The factory manager, Nico van Nieuwenhuijzen, discusses the origins of Delfts Blauw (Delftware), how it almost died out due to superior clays being used for competing brands of pottery and then gives the reporter a very thorough tour of the factory.
(Photo by Morgaine, some rights reserved)
Tags: craft, Delftware
Amsterdam in the Golden Age: the 17th century was a time when the city rapidly became an economic and cultural force to be reckoned with, and now apparently also the setting of British author Jessie Burton’s first novel entitled ‘The Miniaturist’. I haven’t read it and if anyone has, feel free to share your thoughts in the comments.
Set in 1686 Petronella ‘Nella’ Oortman, a Dutchwoman from the countryside marries rich Amsterdam merchant Johannes Brandt. Nella lives with her stern sister-in-law Marin and an intriguing dark-skinned manservant Otto. Nella almost never sees her busy husband who is either away or locked in his office at home and passes the time with a doll house gift from her husband that looks just like the house they live in. The doll house is slowly being filled with miniatures sent to Nella by an anonymous person who seems to know a lot about the people living in her house.
The doll house in question is on display at the Rijksmuseum, a small, nine-room house of porcelain, oak, marble and glass, which was the inspiration for Burton’s novel.
There’s more to tell, but then I think we’ll just have to read the novel to find out. I’m wondering how plausible the setting of 17th century Amsterdam is, I wonder about the female name ‘Marin’ and I know that if a Dutch person were to write a novel set in, oh, 18th century London, that it would also be culturally scrutinised by the media with good reason.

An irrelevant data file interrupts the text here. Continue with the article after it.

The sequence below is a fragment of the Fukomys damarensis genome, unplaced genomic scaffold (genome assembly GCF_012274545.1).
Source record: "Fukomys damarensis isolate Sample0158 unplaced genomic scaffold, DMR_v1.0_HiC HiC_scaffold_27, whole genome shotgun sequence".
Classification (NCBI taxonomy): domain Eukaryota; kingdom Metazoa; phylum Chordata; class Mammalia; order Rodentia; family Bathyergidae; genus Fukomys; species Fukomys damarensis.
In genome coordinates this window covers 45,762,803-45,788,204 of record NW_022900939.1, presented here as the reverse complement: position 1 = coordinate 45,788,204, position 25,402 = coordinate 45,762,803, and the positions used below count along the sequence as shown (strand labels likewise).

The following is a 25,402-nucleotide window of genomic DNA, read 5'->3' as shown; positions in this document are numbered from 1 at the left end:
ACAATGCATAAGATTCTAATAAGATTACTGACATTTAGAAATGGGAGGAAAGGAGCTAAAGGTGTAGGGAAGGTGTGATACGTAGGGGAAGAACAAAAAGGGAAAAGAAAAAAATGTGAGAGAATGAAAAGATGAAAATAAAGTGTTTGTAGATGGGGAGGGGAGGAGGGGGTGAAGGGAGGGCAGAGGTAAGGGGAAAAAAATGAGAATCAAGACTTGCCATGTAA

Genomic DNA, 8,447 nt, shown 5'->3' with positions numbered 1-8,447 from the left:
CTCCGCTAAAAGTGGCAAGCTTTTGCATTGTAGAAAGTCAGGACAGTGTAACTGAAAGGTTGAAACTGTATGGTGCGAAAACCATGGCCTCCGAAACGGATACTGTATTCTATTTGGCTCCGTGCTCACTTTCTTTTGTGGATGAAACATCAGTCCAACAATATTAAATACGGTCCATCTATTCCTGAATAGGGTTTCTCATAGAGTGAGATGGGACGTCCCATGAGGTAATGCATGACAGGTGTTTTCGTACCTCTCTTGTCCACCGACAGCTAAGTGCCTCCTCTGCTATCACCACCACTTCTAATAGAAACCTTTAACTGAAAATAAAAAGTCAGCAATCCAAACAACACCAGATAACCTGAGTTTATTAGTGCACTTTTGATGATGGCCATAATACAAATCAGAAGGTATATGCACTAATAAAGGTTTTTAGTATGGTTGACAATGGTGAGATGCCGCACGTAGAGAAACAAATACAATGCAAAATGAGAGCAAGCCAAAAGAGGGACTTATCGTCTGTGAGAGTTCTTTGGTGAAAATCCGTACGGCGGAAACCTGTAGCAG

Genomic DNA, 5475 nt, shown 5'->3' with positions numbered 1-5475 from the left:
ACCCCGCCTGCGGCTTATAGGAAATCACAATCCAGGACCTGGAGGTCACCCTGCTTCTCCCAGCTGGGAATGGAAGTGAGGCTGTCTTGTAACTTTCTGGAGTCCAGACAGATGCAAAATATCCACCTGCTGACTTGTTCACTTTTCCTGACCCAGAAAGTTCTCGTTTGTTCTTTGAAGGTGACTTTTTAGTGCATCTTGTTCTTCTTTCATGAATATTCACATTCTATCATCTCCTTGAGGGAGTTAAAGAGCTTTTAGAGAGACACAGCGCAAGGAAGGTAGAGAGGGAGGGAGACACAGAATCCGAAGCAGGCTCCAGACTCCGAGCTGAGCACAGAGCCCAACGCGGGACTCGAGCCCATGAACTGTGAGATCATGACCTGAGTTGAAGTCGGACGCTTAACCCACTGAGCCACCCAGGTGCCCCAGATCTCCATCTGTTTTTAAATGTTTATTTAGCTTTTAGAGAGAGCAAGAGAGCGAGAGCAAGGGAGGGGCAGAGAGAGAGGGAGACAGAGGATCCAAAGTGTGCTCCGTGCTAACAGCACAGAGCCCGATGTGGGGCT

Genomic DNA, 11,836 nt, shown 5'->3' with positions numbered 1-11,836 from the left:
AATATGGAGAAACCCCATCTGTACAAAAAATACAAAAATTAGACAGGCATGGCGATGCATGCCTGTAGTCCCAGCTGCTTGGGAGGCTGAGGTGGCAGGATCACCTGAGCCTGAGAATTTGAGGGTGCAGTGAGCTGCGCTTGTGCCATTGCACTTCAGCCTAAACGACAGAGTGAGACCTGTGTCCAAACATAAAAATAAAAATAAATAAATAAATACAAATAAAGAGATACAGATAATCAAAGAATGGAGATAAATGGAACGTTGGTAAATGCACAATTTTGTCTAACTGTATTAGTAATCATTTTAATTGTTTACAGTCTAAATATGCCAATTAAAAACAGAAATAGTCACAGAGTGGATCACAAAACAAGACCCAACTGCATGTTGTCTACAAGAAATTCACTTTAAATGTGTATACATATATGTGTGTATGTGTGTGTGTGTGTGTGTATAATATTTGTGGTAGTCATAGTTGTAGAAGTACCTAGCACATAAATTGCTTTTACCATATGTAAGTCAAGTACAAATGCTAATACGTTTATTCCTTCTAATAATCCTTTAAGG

(Links: blog.chron.com, www.theguardian.com, Photo of the VOC HQ (East India Company) by Josh, distributed under the terms of the GNU Free Documentation License, Version 1.2)
Tags: Amsterdam, Jessie Burton
A 97-year-old man from Groesbeek, a village well known for its WWII cemetary, received two medals 70 years after WWII in the mail.
Arnold Nijenhuis wasn’t one to talk about the war, but recently started talking about it, telling stories. In one of his stories, his son Vincent understood that his father was put forth for a medal, but never received it. Vincent found a document in a pile of old papers to claim the medal and sent it in asking the Ministry of Defense to finally honour his father.
Almost like subscribing to a magazine, Arnold Nijenhuis was sent not one, but two medals, roughly translated as the War Memorial Cross as well as the Decoration for Order and Peace, again, in the mail.
(Link: www.gelderlander.nl, Photo of Ereteken voor Orde en Vrede 1947 by Robert Prummel, some rights reserved)
Tags: Groesbeek, medals, WWII
Overvalwagens.com is a website dedicated to “the research of military, commercial and improvised vehicles as used in the Netherlands East and West Indies before 1945″.
In May 1940 Nazi Germany conquered the Netherlands, but it did not gain control over Dutch India. The outbreak of WWII made acquisitions difficult however for KNIL, the army in Dutch India. Overvalwagens.com writes: “Often the Netherlands Purchasing Commission was forced to acquire vehicles (as well as other military equipment) that was by no means standard allied material. Sometimes they bought off-the-shelf prototypes or equipment rejected by the US armed forces.”
An example is the tank shown above, the Marmon-Herrington CTLS-4TA. This was produced by the only company in the US “building tanks commercially, while not being involved in the re-armament process of the US Forces”. An interesting vehicle because the gun turret could not turn all the way around. As a result they were sold and used in pairs, one gun covering the left flank, the other one the right.
(Link: Martin Wisse, Photo: British armed forces, now in the public domain)
Tags: armoured vehicles, colonialism, Indonesia, KNIL, tanks, weapons